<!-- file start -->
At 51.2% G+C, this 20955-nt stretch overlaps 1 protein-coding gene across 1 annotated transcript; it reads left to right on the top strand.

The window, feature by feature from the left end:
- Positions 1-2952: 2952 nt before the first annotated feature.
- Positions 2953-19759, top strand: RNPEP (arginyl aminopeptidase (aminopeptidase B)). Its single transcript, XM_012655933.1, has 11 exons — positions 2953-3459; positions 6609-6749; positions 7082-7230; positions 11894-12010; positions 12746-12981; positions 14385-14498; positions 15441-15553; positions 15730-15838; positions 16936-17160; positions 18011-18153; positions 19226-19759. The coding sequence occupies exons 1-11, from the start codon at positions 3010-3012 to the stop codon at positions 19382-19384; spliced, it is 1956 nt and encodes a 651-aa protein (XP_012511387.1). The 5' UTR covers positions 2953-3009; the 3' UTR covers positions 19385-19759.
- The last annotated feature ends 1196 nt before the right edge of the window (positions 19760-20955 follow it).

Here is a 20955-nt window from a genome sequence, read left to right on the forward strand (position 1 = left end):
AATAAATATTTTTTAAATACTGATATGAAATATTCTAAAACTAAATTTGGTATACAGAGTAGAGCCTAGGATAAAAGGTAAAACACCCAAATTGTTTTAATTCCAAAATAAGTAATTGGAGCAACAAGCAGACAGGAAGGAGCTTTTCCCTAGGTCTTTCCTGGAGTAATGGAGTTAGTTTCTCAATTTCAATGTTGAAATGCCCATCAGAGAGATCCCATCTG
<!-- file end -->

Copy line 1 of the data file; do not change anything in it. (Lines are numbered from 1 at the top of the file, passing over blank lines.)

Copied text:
At 51.2% G+C, this 20955-nt stretch overlaps 1 protein-coding gene across 1 annotated transcript; it reads left to right on the top strand.